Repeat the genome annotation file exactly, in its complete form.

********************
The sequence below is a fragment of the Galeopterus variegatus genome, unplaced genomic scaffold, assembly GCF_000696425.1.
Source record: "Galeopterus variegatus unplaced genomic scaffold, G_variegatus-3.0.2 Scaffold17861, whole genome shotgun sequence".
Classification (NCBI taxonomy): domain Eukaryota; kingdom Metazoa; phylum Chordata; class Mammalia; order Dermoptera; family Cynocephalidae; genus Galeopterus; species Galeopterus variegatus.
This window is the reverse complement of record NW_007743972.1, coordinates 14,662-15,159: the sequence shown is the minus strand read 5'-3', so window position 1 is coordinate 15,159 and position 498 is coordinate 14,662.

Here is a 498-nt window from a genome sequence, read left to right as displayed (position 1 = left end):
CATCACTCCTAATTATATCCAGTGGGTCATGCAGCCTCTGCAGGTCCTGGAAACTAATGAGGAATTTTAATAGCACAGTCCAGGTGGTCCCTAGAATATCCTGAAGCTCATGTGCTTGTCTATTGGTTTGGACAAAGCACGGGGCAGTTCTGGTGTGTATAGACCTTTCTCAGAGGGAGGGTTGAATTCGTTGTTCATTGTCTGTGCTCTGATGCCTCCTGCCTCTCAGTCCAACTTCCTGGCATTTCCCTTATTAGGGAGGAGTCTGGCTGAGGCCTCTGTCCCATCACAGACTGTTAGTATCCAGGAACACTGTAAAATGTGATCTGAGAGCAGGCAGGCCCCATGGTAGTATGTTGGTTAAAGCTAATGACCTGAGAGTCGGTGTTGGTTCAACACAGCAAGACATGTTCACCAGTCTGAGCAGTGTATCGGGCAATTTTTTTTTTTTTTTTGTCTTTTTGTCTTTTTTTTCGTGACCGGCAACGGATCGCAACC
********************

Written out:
The sequence below is a fragment of the Galeopterus variegatus genome, unplaced genomic scaffold, assembly GCF_000696425.1.
Source record: "Galeopterus variegatus unplaced genomic scaffold, G_variegatus-3.0.2 Scaffold17861, whole genome shotgun sequence".
Classification (NCBI taxonomy): domain Eukaryota; kingdom Metazoa; phylum Chordata; class Mammalia; order Dermoptera; family Cynocephalidae; genus Galeopterus; species Galeopterus variegatus.
This window is the reverse complement of record NW_007743972.1, coordinates 14,662-15,159: the sequence shown is the minus strand read 5'-3', so window position 1 is coordinate 15,159 and position 498 is coordinate 14,662.

Here is a 498-nt window from a genome sequence, read left to right as displayed (position 1 = left end):
CATCACTCCTAATTATATCCAGTGGGTCATGCAGCCTCTGCAGGTCCTGGAAACTAATGAGGAATTTTAATAGCACAGTCCAGGTGGTCCCTAGAATATCCTGAAGCTCATGTGCTTGTCTATTGGTTTGGACAAAGCACGGGGCAGTTCTGGTGTGTATAGACCTTTCTCAGAGGGAGGGTTGAATTCGTTGTTCATTGTCTGTGCTCTGATGCCTCCTGCCTCTCAGTCCAACTTCCTGGCATTTCCCTTATTAGGGAGGAGTCTGGCTGAGGCCTCTGTCCCATCACAGACTGTTAGTATCCAGGAACACTGTAAAATGTGATCTGAGAGCAGGCAGGCCCCATGGTAGTATGTTGGTTAAAGCTAATGACCTGAGAGTCGGTGTTGGTTCAACACAGCAAGACATGTTCACCAGTCTGAGCAGTGTATCGGGCAATTTTTTTTTTTTTTTTGTCTTTTTGTCTTTTTTTTCGTGACCGGCAACGGATCGCAACC